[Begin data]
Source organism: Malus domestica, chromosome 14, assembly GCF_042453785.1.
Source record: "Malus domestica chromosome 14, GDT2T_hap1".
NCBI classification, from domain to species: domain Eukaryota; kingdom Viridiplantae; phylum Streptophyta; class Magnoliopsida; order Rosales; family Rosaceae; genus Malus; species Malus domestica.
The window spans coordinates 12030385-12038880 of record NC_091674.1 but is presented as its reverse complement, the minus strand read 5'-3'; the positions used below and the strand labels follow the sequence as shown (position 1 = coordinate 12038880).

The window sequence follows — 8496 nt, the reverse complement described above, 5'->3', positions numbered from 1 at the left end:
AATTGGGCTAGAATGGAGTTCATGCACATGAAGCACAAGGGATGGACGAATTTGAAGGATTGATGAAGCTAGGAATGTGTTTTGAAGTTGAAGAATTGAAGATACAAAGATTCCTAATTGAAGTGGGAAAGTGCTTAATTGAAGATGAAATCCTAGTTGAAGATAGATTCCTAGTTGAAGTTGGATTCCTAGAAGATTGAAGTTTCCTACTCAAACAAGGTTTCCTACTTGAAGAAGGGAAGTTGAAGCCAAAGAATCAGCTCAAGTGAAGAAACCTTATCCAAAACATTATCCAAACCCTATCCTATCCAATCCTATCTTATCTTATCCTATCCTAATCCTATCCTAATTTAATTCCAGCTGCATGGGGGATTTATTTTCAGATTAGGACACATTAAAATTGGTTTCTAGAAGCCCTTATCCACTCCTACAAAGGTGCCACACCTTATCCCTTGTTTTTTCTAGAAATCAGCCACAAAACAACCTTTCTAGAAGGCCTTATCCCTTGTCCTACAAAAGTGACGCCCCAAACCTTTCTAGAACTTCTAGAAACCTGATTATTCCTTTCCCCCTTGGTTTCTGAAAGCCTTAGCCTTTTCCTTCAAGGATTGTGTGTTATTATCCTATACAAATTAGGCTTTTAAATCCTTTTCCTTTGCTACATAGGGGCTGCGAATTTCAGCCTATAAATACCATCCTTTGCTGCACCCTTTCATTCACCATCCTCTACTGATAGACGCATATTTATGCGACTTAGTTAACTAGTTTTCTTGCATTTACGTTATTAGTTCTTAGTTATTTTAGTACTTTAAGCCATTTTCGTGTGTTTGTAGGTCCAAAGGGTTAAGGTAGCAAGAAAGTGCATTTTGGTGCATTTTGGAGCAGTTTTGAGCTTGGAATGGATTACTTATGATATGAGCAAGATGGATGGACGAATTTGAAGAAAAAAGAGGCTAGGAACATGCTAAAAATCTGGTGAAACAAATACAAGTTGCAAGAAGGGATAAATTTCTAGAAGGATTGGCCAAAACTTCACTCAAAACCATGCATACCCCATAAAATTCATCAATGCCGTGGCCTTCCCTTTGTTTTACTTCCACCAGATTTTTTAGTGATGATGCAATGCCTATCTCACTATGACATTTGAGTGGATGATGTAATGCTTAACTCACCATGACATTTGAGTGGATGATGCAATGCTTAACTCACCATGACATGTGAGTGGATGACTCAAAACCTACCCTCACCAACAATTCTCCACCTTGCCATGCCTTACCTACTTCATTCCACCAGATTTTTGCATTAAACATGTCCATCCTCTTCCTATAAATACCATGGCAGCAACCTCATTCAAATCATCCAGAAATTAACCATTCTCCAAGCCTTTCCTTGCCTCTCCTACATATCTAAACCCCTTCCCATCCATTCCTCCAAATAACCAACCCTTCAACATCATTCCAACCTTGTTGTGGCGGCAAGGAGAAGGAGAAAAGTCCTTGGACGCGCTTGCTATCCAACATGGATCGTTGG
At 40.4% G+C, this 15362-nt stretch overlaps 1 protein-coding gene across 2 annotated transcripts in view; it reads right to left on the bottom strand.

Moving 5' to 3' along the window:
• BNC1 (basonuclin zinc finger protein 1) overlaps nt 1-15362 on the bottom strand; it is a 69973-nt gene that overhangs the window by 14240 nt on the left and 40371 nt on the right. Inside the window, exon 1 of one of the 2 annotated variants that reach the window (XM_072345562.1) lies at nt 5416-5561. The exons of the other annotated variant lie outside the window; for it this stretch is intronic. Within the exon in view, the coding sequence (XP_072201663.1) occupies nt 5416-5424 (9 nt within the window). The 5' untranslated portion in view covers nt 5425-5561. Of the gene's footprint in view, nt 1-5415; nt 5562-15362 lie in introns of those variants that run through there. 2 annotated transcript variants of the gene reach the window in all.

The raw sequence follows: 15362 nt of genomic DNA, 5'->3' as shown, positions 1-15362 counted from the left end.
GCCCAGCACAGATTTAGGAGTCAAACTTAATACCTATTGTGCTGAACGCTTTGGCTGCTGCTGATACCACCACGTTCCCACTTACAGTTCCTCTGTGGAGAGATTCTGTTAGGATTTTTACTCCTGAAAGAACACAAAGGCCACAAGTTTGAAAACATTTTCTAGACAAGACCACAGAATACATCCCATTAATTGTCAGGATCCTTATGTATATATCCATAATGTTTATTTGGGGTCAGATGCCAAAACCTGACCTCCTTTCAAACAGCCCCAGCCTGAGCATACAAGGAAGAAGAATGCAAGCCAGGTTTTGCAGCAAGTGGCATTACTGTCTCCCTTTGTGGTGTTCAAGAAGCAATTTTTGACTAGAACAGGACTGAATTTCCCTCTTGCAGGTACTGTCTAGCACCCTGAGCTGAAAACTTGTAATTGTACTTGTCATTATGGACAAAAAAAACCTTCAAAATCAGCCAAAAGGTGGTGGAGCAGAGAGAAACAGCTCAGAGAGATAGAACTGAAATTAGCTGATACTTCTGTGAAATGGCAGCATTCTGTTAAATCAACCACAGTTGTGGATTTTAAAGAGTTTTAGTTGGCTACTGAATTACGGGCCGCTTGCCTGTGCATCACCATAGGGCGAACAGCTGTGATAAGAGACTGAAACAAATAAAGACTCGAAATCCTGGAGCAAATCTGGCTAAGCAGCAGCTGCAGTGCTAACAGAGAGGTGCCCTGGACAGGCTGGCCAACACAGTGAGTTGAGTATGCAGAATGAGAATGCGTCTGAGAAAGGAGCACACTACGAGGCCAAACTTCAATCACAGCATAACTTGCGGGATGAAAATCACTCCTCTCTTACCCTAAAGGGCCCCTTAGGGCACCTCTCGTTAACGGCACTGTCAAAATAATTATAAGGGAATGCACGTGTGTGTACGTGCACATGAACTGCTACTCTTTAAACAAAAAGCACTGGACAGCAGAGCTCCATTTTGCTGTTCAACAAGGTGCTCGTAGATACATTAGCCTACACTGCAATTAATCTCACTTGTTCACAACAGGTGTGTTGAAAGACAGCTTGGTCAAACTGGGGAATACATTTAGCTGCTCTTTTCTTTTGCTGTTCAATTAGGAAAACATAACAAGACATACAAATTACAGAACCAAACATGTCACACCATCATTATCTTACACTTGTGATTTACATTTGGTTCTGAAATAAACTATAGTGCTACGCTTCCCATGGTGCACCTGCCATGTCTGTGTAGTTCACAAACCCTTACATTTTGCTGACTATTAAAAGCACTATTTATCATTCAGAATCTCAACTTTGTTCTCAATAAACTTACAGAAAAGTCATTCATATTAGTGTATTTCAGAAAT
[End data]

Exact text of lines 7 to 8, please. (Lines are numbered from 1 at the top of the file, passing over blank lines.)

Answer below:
At 40.4% G+C, this 15362-nt stretch overlaps 1 protein-coding gene across 2 annotated transcripts in view; it reads right to left on the bottom strand.

Moving 5' to 3' along the window: